Probate of Will
Understanding the requirements and processes of probating a last will and testament is an important step in being prepared to make informed decisions about estate planning. This planning is essential to secure your wishes and your family’s future well-being.
Is Probate Required If There Is a Will?
All wills must be filed with the court along with a copy of the death certificate. This begins the process of determining the validity of the will and appointing the executor, who has likely been nominated in the will itself.
Most estates with a well-prepared will should be able to undergo the informal probate process, which is overseen by a magistrate of the court. It allows the executor to close the estate by filing a sworn statement that all debts, taxes and any other expenses have been settled and that remaining assets have been transferred to the estate’s beneficiaries.
When there is any doubt about the validity of the will or disputes regarding the distribution of assets, probate becomes much more complicated and expensive.
What Does It Mean to Probate a Will?
Probate is the legal process of transferring a deceased person’s assets to the proper parties. The probate process can be time-consuming, complicated and stressful for surviving family members — even when there is a will.
Some assets do not need to undergo the probate process, so they are more easily transferred. These include:
- Jointly held property with a right of survivorship, which means the surviving joint owner automatically takes ownership
- Assets with beneficiaries previously designated
- Assets that are held in trusts
In the case of these assets, executors or beneficiaries (or their representatives) must follow certain steps to ensure the transfer of ownership of assets is handled correctly, but this is not the same as probate.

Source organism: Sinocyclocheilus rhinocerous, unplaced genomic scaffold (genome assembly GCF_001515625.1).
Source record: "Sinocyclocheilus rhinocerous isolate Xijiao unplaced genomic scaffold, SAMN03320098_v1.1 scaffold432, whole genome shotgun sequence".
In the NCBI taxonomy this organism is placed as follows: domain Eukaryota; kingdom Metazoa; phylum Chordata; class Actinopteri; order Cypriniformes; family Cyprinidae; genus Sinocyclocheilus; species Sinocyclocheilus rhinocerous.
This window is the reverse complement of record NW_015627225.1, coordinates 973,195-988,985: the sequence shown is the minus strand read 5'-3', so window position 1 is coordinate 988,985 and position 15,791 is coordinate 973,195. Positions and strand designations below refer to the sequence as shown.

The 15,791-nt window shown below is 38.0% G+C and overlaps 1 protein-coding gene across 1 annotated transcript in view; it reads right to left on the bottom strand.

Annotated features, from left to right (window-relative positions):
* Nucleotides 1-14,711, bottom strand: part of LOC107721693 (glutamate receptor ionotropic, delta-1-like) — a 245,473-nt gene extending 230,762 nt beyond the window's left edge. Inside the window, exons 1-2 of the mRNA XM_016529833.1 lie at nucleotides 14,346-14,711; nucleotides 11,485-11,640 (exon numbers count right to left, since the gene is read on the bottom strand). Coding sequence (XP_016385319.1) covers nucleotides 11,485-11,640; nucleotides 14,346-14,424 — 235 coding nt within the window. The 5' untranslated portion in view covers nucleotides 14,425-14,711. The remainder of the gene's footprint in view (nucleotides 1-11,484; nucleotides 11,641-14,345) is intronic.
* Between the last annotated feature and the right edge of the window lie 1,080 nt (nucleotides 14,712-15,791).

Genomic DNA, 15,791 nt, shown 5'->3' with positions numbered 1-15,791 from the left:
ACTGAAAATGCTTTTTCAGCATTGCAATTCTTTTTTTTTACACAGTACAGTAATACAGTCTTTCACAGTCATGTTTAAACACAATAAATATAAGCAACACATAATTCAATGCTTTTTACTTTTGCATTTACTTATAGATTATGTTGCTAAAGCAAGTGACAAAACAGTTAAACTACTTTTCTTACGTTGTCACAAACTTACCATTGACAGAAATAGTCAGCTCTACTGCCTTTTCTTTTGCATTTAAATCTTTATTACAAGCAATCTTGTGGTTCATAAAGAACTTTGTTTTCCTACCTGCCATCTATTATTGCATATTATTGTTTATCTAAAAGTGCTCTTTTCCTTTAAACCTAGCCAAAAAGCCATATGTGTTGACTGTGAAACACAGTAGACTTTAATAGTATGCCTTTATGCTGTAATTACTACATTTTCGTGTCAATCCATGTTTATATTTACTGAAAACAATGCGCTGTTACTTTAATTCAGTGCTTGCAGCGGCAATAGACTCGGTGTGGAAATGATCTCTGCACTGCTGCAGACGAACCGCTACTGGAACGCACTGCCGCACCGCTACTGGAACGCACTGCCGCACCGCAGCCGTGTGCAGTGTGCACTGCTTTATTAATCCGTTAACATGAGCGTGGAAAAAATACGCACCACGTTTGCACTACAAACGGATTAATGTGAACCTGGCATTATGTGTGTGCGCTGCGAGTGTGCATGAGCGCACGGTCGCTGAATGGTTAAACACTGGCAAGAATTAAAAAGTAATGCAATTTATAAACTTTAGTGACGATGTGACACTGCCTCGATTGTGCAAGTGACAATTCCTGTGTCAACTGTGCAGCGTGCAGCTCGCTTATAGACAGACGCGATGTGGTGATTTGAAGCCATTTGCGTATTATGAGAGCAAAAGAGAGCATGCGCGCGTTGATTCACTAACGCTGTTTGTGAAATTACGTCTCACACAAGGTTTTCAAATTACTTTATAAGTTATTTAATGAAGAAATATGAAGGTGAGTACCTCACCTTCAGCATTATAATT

What Causes a Will to Go to Probate?
A will, by definition, must go through probate. Even when the deceased has left a will detailing their wishes for their estate, probate is required. The probate process includes:
- Ensuring the will is valid. A will must be allowed by a probate court judge to be effective. The judge reviews the document to ensure its validity and that it complies with the formalities required by state law.
- Changing the title of assets. When there are assets that are only in the decedent’s name without any right of survivorship, the titles cannot be transferred to beneficiaries without probate.
- Paying creditors. Estate debts are not simply lump sum concerns. Some ongoing expenses may need to be paid even during the probate process to keep assets in good standing, such as mortgages, car payments and utility bills. Sometimes this is best done through an estate bank account, which can be established as part of the probate process.
- Settling any disputes. Sometimes, despite best efforts, beneficiaries do not agree with the will’s contents as to how the estate should be distributed. While probate unfortunately does not ensure that everyone walks away happy, it does allow beneficiaries to hire an estate planning attorney and place the decision-making in the hands of a probate judge.
Whatever the reason probate became necessary, it entails some basic proceedings, including: